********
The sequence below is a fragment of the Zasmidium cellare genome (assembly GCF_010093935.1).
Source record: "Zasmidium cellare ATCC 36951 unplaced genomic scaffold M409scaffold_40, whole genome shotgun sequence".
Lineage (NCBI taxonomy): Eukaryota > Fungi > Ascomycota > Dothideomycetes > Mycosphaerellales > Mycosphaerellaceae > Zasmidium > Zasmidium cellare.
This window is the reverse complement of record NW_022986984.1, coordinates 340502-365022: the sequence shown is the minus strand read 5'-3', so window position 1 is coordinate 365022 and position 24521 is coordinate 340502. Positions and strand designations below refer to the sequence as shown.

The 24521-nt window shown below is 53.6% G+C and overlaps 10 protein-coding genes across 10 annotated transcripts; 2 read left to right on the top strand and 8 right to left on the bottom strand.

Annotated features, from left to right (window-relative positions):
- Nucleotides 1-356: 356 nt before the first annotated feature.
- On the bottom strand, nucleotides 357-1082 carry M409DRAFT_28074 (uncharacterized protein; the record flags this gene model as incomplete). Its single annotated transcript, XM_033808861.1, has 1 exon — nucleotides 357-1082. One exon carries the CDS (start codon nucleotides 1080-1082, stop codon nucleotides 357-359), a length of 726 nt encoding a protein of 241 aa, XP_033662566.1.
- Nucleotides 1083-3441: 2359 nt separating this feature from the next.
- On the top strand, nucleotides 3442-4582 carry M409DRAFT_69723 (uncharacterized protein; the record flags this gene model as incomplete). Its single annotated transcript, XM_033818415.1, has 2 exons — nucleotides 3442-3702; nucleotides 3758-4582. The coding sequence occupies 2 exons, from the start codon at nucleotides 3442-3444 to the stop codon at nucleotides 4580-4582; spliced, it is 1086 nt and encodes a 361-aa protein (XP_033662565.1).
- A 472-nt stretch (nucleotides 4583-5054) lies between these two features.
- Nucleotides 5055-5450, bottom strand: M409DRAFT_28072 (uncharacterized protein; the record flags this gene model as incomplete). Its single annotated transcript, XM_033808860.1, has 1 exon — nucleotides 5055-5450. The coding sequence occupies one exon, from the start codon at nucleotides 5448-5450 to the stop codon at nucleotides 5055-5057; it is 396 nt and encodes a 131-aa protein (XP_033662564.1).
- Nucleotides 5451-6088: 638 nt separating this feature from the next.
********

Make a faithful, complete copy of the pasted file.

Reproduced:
The sequence below is a fragment of the Zasmidium cellare genome (assembly GCF_010093935.1).
Source record: "Zasmidium cellare ATCC 36951 unplaced genomic scaffold M409scaffold_40, whole genome shotgun sequence".
Lineage (NCBI taxonomy): Eukaryota > Fungi > Ascomycota > Dothideomycetes > Mycosphaerellales > Mycosphaerellaceae > Zasmidium > Zasmidium cellare.
This window is the reverse complement of record NW_022986984.1, coordinates 340502-365022: the sequence shown is the minus strand read 5'-3', so window position 1 is coordinate 365022 and position 24521 is coordinate 340502. Positions and strand designations below refer to the sequence as shown.

The 24521-nt window shown below is 53.6% G+C and overlaps 10 protein-coding genes across 10 annotated transcripts; 2 read left to right on the top strand and 8 right to left on the bottom strand.

Annotated features, from left to right (window-relative positions):
- Nucleotides 1-356: 356 nt before the first annotated feature.
- On the bottom strand, nucleotides 357-1082 carry M409DRAFT_28074 (uncharacterized protein; the record flags this gene model as incomplete). Its single annotated transcript, XM_033808861.1, has 1 exon — nucleotides 357-1082. One exon carries the CDS (start codon nucleotides 1080-1082, stop codon nucleotides 357-359), a length of 726 nt encoding a protein of 241 aa, XP_033662566.1.
- Nucleotides 1083-3441: 2359 nt separating this feature from the next.
- On the top strand, nucleotides 3442-4582 carry M409DRAFT_69723 (uncharacterized protein; the record flags this gene model as incomplete). Its single annotated transcript, XM_033818415.1, has 2 exons — nucleotides 3442-3702; nucleotides 3758-4582. The coding sequence occupies 2 exons, from the start codon at nucleotides 3442-3444 to the stop codon at nucleotides 4580-4582; spliced, it is 1086 nt and encodes a 361-aa protein (XP_033662565.1).
- A 472-nt stretch (nucleotides 4583-5054) lies between these two features.
- Nucleotides 5055-5450, bottom strand: M409DRAFT_28072 (uncharacterized protein; the record flags this gene model as incomplete). Its single annotated transcript, XM_033808860.1, has 1 exon — nucleotides 5055-5450. The coding sequence occupies one exon, from the start codon at nucleotides 5448-5450 to the stop codon at nucleotides 5055-5057; it is 396 nt and encodes a 131-aa protein (XP_033662564.1).
- Nucleotides 5451-6088: 638 nt separating this feature from the next.